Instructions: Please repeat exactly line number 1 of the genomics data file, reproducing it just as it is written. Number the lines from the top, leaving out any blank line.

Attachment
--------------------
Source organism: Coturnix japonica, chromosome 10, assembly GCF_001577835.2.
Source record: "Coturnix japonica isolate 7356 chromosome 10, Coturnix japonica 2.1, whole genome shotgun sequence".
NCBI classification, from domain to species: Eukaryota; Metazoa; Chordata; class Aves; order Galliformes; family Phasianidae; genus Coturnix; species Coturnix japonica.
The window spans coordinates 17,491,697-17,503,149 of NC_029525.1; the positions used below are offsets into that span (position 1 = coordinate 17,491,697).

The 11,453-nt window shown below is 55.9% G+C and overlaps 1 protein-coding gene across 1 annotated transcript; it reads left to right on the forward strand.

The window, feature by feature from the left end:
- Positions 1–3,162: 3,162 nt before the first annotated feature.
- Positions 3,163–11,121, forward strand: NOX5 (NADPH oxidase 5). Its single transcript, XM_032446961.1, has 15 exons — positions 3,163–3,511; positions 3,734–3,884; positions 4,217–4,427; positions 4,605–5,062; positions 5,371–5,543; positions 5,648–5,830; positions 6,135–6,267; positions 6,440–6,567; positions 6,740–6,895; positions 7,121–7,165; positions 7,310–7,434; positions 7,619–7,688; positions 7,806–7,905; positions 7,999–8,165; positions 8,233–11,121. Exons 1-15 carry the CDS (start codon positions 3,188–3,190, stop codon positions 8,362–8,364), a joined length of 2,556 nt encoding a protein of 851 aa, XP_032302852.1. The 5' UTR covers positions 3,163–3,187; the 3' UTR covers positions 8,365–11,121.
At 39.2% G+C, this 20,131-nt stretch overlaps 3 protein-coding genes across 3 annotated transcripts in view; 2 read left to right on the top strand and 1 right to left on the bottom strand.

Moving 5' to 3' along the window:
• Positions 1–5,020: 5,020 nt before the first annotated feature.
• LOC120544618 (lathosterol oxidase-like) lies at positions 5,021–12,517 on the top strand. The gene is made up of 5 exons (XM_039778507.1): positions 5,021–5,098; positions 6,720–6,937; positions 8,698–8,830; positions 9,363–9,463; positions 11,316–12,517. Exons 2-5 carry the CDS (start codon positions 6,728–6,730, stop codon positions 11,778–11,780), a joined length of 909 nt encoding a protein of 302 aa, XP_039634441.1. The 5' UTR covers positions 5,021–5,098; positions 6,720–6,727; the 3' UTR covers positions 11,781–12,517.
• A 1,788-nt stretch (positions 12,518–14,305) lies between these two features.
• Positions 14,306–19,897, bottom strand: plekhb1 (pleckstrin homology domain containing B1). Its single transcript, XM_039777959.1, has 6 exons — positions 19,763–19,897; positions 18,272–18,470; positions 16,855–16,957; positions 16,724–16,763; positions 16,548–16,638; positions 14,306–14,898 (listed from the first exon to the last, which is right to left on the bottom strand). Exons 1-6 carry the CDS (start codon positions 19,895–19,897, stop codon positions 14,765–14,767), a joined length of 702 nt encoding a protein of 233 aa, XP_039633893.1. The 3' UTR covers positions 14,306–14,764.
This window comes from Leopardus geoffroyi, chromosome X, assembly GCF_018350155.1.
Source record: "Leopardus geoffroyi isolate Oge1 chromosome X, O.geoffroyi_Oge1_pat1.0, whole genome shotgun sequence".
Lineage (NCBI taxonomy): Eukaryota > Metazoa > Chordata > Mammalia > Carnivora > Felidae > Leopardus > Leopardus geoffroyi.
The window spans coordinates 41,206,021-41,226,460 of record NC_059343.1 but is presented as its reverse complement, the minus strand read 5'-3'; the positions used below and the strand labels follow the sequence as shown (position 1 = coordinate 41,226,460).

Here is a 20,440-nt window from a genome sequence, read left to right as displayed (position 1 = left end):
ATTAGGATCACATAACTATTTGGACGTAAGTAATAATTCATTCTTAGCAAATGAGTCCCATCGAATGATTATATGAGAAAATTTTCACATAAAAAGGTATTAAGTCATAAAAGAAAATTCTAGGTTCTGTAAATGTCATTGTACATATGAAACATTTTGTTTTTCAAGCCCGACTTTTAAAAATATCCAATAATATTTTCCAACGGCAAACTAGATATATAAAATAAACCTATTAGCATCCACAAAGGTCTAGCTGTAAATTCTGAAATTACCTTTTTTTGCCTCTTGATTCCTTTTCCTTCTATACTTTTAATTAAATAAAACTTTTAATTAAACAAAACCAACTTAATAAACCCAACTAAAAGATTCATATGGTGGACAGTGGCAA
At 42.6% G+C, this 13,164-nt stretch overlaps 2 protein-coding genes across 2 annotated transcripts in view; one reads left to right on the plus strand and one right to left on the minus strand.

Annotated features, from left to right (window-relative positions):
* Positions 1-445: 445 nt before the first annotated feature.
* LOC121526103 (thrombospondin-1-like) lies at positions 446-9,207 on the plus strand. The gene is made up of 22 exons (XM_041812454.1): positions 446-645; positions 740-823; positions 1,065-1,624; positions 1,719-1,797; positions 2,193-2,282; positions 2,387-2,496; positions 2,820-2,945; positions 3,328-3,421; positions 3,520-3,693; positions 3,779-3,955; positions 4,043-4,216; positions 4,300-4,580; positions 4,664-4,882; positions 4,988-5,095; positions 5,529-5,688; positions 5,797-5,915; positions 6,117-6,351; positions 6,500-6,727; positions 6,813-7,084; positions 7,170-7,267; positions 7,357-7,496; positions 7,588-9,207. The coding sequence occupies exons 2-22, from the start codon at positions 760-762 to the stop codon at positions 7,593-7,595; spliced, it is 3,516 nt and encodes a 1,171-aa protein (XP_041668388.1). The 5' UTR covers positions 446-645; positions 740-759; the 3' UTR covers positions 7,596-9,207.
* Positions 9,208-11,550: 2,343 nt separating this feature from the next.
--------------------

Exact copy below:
Source organism: Coturnix japonica, chromosome 10, assembly GCF_001577835.2.